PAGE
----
Branched-chain amino acid supplementation during trekking at high altitude

The effects on loss of body mass, body composition, and muscle power
  • F. Schena
  • F. Guerrini
  • P. Tregnaghi
  • B. Kayser
Article

Summary

To investigate the influence of a branched-chain amino acid (BCAA) supplementation on chronic hypoxia-related loss of body mass and muscle loss, 16 subjects [age 35.8 (SD 5.6) years] participating in a 21-day trek at a mean altitude of 3,255 (SD 458) m, were divided in two age-, sex- and fitness-matched groups and took either a dietary supplementation of BCAA (5.76, 2.88 and 2.88 g per day of leucine, isoleucine and valine, respectively) or a placebo (PLAC) in a controlled double-blind manner. Daily energy intake at altitude decreased by 4% in both groups compared with sea level. After altitude exposure both groups showed a significant loss of body mass, 1.7% and 2.8% for BCAA and PLAC, respectively. Fat mass had decreased significantly by 11.7% for BCAA and 10.3% for PLAC, whereas BCAA showed a significantly increased lean mass of 1.5%, as opposed to no change in PLAC. Arm muscle cross-sectional area tended to increase in BCAA, whereas there was a significant decrease of 6.8% in PLAC (P<0.05 between groups). The same tendency, although not significant, was observed for the thigh muscle cross-sectional area. On the whole it seemed that PLAC had been catabolizing whereas BCAA had been synthesizing muscle tissue. Single jump height from a squatted position showed a similar tendency to increase in both groups. Lower limb maximal power decreased less in BCAA than in PLAC (2.4% vs 7.8%, P<0.05). We concluded that BCAA supplementation may prevent muscle loss during chronic hypobaric hypoxia.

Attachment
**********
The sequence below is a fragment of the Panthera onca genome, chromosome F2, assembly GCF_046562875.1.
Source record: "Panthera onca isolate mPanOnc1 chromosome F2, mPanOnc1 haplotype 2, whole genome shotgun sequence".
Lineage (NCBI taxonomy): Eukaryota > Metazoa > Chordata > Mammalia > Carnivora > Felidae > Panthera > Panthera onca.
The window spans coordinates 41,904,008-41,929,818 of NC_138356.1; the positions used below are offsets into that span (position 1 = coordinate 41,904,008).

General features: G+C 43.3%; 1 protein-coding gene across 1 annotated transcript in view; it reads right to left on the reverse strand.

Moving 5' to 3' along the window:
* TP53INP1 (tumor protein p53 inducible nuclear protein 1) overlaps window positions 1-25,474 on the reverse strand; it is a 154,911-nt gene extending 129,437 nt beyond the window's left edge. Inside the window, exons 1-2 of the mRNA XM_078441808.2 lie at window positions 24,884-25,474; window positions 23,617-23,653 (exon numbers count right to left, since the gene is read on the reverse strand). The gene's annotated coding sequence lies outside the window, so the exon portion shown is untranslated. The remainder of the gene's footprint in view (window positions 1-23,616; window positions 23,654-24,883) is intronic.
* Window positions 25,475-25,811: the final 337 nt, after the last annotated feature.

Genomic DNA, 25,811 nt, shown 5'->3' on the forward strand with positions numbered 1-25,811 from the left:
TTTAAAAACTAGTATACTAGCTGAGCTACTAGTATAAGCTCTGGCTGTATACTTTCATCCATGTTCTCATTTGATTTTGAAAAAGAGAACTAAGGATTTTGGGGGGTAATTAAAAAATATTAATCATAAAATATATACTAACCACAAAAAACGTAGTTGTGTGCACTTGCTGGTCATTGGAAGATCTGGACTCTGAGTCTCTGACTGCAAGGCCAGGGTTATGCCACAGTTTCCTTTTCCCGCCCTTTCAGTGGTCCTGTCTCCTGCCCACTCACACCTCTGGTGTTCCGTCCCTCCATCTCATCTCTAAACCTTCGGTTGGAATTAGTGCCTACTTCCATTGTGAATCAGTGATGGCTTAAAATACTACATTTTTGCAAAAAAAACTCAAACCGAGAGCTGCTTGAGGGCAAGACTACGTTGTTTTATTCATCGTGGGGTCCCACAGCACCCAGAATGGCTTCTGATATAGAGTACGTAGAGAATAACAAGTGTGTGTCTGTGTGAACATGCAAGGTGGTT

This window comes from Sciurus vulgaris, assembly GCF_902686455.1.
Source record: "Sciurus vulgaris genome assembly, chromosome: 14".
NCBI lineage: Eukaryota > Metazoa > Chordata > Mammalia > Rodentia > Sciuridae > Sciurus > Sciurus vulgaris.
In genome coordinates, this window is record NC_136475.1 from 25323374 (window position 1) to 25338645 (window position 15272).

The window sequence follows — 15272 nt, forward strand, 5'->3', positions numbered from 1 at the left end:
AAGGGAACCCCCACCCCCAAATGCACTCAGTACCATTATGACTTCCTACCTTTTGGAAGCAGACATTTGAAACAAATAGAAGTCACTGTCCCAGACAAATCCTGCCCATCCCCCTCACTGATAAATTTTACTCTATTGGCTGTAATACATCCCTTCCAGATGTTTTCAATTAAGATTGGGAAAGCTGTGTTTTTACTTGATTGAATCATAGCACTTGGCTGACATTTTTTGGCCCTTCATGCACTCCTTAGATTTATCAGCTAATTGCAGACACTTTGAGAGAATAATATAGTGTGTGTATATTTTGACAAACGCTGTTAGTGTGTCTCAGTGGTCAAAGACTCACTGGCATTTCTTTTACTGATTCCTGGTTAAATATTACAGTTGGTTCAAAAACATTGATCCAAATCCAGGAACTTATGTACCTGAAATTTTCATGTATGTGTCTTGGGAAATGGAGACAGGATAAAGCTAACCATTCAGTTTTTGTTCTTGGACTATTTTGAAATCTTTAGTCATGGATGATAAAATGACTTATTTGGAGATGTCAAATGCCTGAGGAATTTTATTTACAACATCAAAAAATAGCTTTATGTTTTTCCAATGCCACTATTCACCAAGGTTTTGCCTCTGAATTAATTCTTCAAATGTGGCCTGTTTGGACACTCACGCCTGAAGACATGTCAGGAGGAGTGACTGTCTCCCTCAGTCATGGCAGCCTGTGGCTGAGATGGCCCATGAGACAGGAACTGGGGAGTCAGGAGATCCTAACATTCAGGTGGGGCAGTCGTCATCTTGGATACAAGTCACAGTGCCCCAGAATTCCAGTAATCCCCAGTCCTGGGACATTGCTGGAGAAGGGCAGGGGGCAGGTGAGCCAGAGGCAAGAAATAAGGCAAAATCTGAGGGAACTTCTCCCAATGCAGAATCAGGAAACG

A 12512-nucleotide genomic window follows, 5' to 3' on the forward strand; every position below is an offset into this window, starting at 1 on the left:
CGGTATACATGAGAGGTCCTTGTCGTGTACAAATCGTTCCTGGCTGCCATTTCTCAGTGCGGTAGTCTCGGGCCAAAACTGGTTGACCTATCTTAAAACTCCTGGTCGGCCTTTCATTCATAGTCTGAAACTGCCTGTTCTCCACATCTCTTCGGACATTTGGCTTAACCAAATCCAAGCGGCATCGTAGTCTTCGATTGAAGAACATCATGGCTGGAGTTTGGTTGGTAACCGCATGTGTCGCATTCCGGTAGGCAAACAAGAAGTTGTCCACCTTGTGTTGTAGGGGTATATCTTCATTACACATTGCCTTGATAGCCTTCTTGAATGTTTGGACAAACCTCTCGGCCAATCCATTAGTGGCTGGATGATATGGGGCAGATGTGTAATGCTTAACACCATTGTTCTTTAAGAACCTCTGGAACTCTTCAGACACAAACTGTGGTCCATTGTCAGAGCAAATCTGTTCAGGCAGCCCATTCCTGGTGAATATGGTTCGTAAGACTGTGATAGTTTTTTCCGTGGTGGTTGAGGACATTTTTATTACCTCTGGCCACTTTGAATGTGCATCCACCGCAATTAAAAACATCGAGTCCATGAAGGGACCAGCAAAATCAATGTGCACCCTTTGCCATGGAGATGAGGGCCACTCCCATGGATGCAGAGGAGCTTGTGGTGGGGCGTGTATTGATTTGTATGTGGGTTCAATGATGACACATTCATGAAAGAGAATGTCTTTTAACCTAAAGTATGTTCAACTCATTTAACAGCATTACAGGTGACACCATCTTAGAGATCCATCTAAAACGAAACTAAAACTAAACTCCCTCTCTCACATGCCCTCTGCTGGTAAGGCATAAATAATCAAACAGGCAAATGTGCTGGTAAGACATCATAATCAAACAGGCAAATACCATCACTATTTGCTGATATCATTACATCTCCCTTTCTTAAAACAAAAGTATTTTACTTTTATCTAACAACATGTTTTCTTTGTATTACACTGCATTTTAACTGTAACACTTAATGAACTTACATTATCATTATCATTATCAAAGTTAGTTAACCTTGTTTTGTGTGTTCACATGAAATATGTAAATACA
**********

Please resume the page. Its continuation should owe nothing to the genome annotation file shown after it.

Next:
Key words

Branched chain amino acid supplementation Altitude Trekking Loss of mass Body composition Hypoxia Nutrition 

Preview

Unable to display preview. Download preview PDF.

Unable to display preview. Download preview PDF.

References

  1. Bosco C, Komi PV (1980) Influence of aging on mechanical behaviour of leg extensor muscles. Eur J Appl Physiol 45:209–218Google Scholar
  2. Bosco C, Luthanen P, Komi PV (1983) A simple method of measurement of mechanical power in jumping. Eur J Appl Physiol 50:273–282Google Scholar
  3. Boyer SJ, Blume FD (1984) Weight loss and changes in body composition at high altitude. J Appl Physiol 57:1580–1585Google Scholar
  4. Bradwell AR, Dykes PW, Coote JH, et al (1986) Effect of acetazolamide on exercise performance and muscle mass at high altitude. Lancet 1:1001–1005Google Scholar
  5. Cerretelli P, Veicsteinas A, Marconi C (1982) Anaerobic metabolism at high altitude: the lactacid mechanism. In: Brendel W, Zink RA (eds) High altitude physiology and medicine. Springer, Berlin Heidelberg New York, pp 94–102Google Scholar
  6. Consolazio CF, Matoush LO, Johnson HL, Daws TA (1968) Protein and water balance of young adults during prolonged exposure to high altitude (4300 m). Am J Clin Nutr 21:154–161Google Scholar
  7. Consolazio CF, Matoush LO, Johnson HL, Krzywicki HJ, Daws TA, Isaac GJ (1969) Effects of high-carbohydrate diets on performance and clinical symptomatology after rapid ascent to high altitude. Fed Proc 28:937–943Google Scholar
  8. Consolazio CF, Johnson HL, Krzywicki HJ, Daws TA (1972) Metabolic aspects of acute altitude exposure (4300 meters) in adequately nourished humans. Am J Clin Nutr 25:23–29Google Scholar